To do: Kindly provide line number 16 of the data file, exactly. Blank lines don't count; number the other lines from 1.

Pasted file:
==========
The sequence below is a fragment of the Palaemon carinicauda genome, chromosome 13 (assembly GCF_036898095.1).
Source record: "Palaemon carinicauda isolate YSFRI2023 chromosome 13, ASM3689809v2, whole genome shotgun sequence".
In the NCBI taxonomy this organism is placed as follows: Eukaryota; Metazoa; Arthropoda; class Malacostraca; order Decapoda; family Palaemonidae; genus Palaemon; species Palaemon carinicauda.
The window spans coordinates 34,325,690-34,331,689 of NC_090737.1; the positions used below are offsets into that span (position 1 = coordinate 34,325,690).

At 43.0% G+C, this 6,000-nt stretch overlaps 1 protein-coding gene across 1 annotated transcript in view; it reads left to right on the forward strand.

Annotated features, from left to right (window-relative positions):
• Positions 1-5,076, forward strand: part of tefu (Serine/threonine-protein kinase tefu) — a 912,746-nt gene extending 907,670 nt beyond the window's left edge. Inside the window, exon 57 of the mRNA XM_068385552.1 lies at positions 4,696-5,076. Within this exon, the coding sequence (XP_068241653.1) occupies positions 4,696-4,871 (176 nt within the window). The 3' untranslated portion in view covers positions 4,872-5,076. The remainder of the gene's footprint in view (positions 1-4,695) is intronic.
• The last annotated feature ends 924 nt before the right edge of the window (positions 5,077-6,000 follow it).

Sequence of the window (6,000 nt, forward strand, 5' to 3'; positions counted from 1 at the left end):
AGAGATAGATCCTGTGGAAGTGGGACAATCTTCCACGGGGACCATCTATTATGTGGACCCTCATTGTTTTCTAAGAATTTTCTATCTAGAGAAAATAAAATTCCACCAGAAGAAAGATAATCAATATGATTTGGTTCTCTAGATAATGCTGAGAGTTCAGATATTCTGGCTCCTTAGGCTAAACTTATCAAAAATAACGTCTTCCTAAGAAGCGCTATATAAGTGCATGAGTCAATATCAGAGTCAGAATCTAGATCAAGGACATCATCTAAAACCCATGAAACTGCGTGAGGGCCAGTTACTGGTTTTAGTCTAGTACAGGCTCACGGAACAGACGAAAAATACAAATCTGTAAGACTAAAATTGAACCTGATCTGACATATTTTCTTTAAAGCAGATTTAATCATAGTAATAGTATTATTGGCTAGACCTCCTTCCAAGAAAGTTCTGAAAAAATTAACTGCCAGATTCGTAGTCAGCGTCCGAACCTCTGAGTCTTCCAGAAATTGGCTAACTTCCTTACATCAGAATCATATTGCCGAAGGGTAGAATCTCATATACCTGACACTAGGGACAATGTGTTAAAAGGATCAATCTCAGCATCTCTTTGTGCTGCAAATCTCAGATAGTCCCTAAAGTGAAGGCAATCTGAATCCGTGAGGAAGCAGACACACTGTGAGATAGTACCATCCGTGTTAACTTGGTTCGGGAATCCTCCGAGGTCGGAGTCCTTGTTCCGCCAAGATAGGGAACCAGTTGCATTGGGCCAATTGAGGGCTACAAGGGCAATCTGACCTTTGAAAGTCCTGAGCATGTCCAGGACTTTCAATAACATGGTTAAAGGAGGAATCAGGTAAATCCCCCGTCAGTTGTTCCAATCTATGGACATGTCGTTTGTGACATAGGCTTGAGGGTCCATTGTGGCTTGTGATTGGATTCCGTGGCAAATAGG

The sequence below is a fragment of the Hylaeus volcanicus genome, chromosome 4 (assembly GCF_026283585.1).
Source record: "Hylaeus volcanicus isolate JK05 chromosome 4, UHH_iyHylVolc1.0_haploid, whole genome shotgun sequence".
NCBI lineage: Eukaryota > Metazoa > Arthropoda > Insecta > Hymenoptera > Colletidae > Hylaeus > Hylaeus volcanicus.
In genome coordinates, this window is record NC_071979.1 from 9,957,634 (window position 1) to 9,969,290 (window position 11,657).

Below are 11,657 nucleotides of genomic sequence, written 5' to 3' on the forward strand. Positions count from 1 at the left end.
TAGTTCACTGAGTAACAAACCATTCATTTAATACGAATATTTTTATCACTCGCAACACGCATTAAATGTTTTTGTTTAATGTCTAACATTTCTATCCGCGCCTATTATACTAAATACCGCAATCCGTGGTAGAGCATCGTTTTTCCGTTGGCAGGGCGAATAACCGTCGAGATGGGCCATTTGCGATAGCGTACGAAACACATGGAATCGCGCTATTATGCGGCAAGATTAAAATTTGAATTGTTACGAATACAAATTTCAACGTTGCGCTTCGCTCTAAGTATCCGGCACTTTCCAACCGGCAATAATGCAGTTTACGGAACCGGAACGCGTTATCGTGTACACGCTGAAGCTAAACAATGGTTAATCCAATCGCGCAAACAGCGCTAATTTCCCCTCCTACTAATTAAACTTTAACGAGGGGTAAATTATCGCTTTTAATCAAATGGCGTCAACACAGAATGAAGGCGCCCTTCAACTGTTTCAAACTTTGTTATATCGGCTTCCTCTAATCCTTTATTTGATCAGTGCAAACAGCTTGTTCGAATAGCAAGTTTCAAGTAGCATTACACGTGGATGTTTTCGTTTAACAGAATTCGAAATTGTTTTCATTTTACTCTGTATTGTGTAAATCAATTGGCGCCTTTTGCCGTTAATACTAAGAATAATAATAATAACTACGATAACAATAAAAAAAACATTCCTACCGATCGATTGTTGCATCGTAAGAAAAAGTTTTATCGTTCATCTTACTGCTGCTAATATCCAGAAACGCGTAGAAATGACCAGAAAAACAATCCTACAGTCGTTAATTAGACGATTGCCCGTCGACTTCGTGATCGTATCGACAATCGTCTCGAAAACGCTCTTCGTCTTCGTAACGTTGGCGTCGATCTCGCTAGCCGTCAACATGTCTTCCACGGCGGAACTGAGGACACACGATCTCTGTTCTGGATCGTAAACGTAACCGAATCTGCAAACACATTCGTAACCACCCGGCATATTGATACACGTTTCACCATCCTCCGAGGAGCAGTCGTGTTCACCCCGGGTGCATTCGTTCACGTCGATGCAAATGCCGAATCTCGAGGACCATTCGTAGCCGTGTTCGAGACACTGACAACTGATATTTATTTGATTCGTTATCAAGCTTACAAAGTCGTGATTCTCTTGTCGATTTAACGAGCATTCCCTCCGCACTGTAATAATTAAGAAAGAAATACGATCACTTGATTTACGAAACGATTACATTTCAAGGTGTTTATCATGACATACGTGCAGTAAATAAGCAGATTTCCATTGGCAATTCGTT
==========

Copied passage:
TAGTTCACTGAGTAACAAACCATTCATTTAATACGAATATTTTTATCACTCGCAACACGCATTAAATGTTTTTGTTTAATGTCTAACATTTCTATCCGCGCCTATTATACTAAATACCGCAATCCGTGGTAGAGCATCGTTTTTCCGTTGGCAGGGCGAATAACCGTCGAGATGGGCCATTTGCGATAGCGTACGAAACACATGGAATCGCGCTATTATGCGGCAAGATTAAAATTTGAATTGTTACGAATACAAATTTCAACGTTGCGCTTCGCTCTAAGTATCCGGCACTTTCCAACCGGCAATAATGCAGTTTACGGAACCGGAACGCGTTATCGTGTACACGCTGAAGCTAAACAATGGTTAATCCAATCGCGCAAACAGCGCTAATTTCCCCTCCTACTAATTAAACTTTAACGAGGGGTAAATTATCGCTTTTAATCAAATGGCGTCAACACAGAATGAAGGCGCCCTTCAACTGTTTCAAACTTTGTTATATCGGCTTCCTCTAATCCTTTATTTGATCAGTGCAAACAGCTTGTTCGAATAGCAAGTTTCAAGTAGCATTACACGTGGATGTTTTCGTTTAACAGAATTCGAAATTGTTTTCATTTTACTCTGTATTGTGTAAATCAATTGGCGCCTTTTGCCGTTAATACTAAGAATAATAATAATAACTACGATAACAATAAAAAAAACATTCCTACCGATCGATTGTTGCATCGTAAGAAAAAGTTTTATCGTTCATCTTACTGCTGCTAATATCCAGAAACGCGTAGAAATGACCAGAAAAACAATCCTACAGTCGTTAATTAGACGATTGCCCGTCGACTTCGTGATCGTATCGACAATCGTCTCGAAAACGCTCTTCGTCTTCGTAACGTTGGCGTCGATCTCGCTAGCCGTCAACATGTCTTCCACGGCGGAACTGAGGACACACGATCTCTGTTCTGGATCGTAAACGTAACCGAATCTGCAAACACATTCGTAACCACCCGGCATATTGATACACGTTTCACCATCCTCCGAGGAGCAGTCGTGTTCACCCCGGGTGCATTCGTTCACGTCGATGCAAATGCCGAATCTCGAGGACCATTCGTAGCCGTGTTCGAGACACTGACAACTGATATTTATTTGATTCGTTATCAAGCTTACAAAGTCGTGATTCTCTTGTCGATTTAACGAGCATTCCCTCCGCACTGTAATAATTAAGAAAGAAATACGATCACTTGATTTACGAAACGATTACATTTCAAGGTGTTTATCATGACATACGTGCAGTAAATAAGCAGATTTCCATTGGCAATTCGTT